We were thoroughly sequel-ized this summer; just about every movie that made any money in the past coughed up a remake or a sequel. And because the target audience apparently isn't old enough to know about any movies made before 2003, it's all as good as brand new. (You'll note that few, if any, of this summer's sequels had a number attached to it, as in Rush Hour 3. All the better to fool the young-uns in the audience.) Four such sequels have tumbled down into my humble less-than-400 screen territory, so I thought I'd take a moment to discuss some of the rules of good and bad sequels.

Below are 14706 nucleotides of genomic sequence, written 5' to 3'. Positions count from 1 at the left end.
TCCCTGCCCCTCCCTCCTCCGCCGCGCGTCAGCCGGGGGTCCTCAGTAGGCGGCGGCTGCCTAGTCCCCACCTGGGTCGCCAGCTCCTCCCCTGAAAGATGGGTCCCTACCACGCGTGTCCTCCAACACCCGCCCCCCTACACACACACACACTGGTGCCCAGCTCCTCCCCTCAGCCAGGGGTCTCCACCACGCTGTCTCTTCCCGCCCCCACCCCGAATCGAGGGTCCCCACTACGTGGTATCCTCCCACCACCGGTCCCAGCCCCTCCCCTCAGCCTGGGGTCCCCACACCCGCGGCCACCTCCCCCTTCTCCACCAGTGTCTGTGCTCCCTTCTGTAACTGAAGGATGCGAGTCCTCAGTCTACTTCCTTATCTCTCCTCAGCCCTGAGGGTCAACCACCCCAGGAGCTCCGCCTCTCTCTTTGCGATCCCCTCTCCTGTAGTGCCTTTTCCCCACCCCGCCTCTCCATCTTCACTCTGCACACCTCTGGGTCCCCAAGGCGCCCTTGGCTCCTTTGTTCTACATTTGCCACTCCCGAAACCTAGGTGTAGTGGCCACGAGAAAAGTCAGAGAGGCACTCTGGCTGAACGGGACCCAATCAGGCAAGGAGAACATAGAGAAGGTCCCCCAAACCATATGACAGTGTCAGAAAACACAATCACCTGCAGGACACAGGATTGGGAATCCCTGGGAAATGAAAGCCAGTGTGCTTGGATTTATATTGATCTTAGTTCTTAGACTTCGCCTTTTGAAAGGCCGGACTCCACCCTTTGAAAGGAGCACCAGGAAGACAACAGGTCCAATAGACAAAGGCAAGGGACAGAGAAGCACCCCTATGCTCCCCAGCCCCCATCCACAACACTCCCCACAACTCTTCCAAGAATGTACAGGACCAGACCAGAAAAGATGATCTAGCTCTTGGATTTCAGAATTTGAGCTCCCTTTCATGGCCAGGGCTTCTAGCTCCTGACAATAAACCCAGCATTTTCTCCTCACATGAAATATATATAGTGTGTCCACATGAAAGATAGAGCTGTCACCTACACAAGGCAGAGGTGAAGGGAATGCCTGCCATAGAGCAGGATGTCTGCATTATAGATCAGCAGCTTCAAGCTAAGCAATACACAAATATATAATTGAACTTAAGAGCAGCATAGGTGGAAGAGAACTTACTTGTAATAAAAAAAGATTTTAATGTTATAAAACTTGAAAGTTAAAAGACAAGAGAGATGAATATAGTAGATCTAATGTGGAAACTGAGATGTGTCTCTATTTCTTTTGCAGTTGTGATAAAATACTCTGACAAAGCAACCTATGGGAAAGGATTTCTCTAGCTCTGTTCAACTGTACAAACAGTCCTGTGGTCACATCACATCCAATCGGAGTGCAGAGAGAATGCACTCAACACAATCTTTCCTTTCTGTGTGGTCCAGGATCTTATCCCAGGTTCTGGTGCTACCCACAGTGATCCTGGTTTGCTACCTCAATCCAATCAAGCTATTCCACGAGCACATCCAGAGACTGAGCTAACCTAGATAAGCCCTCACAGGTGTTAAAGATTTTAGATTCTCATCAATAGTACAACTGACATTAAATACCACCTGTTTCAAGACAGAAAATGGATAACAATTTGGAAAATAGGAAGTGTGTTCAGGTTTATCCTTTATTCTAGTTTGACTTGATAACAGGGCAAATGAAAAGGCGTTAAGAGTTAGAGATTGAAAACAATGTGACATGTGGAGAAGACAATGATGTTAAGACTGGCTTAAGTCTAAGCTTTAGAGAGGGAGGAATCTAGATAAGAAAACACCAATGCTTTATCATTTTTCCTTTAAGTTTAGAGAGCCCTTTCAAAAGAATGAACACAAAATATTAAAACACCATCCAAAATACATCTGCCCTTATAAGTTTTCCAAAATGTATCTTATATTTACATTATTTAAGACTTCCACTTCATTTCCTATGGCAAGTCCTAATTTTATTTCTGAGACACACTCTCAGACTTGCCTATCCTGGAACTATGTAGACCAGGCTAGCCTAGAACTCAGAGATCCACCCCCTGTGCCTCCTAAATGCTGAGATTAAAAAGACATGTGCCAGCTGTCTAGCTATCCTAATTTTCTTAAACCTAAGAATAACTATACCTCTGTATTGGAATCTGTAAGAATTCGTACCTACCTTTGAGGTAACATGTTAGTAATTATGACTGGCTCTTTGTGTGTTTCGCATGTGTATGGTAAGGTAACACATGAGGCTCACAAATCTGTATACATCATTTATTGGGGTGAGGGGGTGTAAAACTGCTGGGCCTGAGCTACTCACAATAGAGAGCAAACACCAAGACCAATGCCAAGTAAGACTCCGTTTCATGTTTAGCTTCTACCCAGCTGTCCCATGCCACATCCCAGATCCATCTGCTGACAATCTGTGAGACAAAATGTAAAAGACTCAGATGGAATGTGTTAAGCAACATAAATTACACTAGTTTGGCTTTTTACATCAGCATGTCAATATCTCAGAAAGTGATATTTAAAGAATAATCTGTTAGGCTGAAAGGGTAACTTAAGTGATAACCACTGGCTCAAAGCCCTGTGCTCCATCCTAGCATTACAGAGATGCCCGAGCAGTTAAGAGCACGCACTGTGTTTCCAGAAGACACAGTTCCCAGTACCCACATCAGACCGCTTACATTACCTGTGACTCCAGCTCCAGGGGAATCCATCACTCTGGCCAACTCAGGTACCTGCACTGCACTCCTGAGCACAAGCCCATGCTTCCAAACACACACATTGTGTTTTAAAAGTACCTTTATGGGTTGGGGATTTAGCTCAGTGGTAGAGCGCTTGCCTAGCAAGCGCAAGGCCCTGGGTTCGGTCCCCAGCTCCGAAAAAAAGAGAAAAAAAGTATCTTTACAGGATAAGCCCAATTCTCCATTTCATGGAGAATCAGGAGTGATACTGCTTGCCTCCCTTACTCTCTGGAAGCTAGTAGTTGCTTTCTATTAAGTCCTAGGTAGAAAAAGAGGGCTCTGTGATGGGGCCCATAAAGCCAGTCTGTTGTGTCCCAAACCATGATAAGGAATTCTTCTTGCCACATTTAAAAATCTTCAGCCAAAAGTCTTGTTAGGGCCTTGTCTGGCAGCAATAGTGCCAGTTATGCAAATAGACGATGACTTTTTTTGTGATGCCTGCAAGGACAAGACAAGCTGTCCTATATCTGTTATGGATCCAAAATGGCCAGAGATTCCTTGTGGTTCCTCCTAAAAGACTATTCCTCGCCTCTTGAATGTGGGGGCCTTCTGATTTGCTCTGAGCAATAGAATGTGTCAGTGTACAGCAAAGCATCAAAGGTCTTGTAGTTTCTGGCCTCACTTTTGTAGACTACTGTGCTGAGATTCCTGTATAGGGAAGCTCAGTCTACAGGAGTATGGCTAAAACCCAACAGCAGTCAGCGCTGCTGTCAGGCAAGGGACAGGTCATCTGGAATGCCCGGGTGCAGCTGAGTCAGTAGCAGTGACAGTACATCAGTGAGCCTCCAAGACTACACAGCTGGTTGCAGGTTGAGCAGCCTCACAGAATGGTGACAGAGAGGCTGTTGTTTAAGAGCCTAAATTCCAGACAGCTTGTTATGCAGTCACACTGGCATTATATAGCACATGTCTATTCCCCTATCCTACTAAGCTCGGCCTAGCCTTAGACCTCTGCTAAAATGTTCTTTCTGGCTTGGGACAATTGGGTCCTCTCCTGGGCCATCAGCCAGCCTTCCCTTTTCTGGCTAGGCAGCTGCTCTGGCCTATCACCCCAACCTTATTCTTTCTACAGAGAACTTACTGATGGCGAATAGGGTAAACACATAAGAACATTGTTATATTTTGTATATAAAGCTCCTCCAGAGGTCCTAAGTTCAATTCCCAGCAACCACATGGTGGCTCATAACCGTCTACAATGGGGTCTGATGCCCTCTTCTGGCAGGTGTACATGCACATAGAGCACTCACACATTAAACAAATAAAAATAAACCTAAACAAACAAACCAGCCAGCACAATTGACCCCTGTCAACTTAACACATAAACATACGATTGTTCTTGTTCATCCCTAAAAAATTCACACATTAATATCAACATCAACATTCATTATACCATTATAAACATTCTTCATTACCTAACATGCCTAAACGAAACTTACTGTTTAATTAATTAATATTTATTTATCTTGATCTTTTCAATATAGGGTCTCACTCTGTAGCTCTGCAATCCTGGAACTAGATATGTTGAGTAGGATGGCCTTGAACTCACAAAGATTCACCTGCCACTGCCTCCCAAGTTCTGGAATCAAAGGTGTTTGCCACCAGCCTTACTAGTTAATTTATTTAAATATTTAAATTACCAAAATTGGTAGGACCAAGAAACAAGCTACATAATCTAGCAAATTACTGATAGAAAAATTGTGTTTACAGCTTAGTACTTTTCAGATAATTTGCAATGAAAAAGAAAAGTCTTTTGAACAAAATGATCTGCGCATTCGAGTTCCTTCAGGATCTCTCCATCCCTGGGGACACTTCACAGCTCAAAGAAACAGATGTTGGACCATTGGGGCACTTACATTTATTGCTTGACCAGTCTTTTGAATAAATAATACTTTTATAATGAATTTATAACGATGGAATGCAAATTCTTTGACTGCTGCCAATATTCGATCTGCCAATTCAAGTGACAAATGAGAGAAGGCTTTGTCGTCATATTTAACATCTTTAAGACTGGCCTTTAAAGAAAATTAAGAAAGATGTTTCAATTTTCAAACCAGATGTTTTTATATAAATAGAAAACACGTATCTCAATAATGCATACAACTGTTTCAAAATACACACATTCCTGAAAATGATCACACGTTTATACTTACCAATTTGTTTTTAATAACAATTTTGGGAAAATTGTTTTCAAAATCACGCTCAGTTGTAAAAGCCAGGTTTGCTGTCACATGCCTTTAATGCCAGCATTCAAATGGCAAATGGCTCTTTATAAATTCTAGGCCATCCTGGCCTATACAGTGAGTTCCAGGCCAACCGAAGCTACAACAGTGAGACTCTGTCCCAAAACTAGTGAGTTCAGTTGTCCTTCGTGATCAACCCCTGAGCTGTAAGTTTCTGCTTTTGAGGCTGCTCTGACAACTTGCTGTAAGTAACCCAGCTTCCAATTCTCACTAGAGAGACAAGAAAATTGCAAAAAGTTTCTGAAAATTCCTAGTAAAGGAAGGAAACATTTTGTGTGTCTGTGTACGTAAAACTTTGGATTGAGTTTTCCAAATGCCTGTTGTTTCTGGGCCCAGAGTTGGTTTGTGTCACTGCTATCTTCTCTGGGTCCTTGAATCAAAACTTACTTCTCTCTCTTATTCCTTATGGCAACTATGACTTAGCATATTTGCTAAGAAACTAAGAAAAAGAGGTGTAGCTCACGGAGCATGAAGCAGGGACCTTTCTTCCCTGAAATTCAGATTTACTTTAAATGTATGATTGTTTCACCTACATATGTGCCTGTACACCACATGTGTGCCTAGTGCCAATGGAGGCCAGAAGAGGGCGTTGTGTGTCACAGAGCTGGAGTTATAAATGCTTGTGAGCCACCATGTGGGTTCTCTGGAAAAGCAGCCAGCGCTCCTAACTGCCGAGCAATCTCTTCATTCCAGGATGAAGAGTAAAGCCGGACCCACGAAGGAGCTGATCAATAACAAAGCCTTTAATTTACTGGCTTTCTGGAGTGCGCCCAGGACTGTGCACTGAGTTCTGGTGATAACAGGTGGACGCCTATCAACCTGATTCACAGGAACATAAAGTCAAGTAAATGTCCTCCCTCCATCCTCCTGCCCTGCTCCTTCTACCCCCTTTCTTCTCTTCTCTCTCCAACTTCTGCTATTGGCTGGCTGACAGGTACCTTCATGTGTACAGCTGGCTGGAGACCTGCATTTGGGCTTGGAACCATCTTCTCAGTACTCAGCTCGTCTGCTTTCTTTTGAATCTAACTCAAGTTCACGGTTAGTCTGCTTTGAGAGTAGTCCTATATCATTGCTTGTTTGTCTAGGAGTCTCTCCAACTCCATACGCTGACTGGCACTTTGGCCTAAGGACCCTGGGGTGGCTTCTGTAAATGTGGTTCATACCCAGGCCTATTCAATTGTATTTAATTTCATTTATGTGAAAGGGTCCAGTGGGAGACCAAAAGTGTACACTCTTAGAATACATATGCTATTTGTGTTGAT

1. If you're starting up a superhero franchise, the "origin" part in the first movie is pretty dull and takes up a lot of screen time. The second in the franchise is always better, simply because we get to dive right in without a long setup. Even a movie as terrible as Fantastic Four: Rise of the Silver Surfer (187 screens) improves upon its even more terrible predecessor.